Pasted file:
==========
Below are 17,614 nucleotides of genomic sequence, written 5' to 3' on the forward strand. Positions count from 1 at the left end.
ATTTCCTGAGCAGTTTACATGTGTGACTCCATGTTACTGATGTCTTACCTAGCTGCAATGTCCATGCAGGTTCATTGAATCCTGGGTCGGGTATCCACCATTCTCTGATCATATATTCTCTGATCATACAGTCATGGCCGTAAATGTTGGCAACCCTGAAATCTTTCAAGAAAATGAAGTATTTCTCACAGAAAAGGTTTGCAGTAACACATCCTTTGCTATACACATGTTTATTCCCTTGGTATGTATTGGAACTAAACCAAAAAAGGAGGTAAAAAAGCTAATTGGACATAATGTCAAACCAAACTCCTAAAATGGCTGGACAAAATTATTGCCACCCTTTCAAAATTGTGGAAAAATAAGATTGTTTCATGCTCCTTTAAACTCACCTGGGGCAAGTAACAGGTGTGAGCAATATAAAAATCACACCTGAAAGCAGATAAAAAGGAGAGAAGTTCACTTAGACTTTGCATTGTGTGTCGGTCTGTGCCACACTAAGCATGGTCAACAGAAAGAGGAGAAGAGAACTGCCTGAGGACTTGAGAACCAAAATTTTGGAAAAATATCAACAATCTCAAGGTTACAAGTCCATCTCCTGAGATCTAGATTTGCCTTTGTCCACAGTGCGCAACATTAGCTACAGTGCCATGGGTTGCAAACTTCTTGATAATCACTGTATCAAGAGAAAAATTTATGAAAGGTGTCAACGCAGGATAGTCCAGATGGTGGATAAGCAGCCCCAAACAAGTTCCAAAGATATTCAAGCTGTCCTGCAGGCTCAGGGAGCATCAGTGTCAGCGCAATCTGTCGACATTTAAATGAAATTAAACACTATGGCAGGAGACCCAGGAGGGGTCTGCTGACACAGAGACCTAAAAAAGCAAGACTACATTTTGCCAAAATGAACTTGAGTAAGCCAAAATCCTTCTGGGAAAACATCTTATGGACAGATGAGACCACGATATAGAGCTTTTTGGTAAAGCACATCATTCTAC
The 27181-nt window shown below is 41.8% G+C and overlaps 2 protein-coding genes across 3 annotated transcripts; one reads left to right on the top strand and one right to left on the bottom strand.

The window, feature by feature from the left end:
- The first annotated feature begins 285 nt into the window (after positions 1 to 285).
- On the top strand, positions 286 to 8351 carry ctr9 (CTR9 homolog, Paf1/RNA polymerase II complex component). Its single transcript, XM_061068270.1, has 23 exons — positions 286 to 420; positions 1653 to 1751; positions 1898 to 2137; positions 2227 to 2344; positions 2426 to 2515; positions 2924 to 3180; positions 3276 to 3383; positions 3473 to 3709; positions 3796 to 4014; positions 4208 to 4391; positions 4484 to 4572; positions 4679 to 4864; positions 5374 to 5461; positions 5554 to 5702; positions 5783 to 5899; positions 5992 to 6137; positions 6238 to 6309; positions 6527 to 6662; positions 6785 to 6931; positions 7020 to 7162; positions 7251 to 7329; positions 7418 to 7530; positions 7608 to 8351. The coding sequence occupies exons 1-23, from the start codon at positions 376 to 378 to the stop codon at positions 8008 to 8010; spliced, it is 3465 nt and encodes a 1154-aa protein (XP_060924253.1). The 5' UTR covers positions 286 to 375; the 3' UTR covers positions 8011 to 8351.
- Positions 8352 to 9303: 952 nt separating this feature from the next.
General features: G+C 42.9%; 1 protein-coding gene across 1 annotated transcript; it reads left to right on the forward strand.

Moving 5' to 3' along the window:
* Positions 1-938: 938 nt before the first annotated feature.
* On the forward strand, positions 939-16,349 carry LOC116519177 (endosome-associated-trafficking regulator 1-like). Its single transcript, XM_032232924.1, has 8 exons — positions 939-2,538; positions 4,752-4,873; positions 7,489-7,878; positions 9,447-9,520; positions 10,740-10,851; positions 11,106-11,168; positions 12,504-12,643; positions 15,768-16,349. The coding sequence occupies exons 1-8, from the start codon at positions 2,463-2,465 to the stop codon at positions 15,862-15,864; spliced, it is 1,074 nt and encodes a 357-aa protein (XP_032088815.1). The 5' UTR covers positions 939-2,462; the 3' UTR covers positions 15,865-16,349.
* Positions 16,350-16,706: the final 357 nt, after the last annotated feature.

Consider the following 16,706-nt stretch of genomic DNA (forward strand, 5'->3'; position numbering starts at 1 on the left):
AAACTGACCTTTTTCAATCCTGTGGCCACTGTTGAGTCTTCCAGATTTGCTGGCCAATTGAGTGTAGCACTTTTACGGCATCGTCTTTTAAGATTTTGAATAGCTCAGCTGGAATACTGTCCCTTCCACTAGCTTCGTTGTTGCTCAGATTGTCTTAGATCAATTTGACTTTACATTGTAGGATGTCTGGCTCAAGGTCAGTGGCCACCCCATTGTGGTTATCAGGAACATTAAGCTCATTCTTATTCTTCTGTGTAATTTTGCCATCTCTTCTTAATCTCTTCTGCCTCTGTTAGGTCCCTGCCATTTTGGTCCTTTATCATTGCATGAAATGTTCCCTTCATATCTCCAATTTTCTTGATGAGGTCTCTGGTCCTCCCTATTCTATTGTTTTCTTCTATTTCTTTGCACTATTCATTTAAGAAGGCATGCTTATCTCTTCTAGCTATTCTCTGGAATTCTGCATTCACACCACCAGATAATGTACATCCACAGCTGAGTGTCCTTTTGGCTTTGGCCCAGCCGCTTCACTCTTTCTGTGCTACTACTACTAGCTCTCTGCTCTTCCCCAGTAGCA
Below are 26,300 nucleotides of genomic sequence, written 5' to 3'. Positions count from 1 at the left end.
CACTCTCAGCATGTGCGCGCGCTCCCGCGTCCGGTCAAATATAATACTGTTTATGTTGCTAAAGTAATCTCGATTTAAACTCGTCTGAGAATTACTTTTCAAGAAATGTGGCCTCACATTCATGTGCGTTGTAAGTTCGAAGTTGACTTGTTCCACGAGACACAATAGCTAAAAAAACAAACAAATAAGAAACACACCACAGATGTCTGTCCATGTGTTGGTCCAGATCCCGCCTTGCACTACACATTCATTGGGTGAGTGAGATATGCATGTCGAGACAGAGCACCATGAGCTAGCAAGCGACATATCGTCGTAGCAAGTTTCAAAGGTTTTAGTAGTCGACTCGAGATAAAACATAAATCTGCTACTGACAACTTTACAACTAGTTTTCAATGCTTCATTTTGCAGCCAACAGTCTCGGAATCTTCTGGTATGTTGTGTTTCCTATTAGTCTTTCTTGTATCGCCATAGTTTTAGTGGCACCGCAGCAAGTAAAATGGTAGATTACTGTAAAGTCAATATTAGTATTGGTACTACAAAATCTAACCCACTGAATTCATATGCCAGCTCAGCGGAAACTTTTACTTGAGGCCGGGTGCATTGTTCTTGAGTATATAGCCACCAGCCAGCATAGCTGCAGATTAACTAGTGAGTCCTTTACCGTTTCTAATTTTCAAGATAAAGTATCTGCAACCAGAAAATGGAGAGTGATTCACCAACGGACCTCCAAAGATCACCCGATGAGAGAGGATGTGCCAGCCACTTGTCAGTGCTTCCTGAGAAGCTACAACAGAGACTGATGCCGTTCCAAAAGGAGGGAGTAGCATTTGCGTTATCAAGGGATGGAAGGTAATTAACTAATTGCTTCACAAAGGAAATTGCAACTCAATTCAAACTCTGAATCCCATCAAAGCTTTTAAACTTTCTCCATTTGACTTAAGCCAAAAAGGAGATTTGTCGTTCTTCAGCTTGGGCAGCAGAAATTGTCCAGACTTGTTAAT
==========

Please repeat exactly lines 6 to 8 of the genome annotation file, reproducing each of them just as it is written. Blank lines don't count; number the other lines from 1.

- On the top strand, positions 286 to 8351 carry ctr9 (CTR9 homolog, Paf1/RNA polymerase II complex component). Its single transcript, XM_061068270.1, has 23 exons — positions 286 to 420; positions 1653 to 1751; positions 1898 to 2137; positions 2227 to 2344; positions 2426 to 2515; positions 2924 to 3180; positions 3276 to 3383; positions 3473 to 3709; positions 3796 to 4014; positions 4208 to 4391; positions 4484 to 4572; positions 4679 to 4864; positions 5374 to 5461; positions 5554 to 5702; positions 5783 to 5899; positions 5992 to 6137; positions 6238 to 6309; positions 6527 to 6662; positions 6785 to 6931; positions 7020 to 7162; positions 7251 to 7329; positions 7418 to 7530; positions 7608 to 8351. The coding sequence occupies exons 1-23, from the start codon at positions 376 to 378 to the stop codon at positions 8008 to 8010; spliced, it is 3465 nt and encodes a 1154-aa protein (XP_060924253.1). The 5' UTR covers positions 286 to 375; the 3' UTR covers positions 8011 to 8351.
- Positions 8352 to 9303: 952 nt separating this feature from the next.
General features: G+C 42.9%; 1 protein-coding gene across 1 annotated transcript; it reads left to right on the forward strand.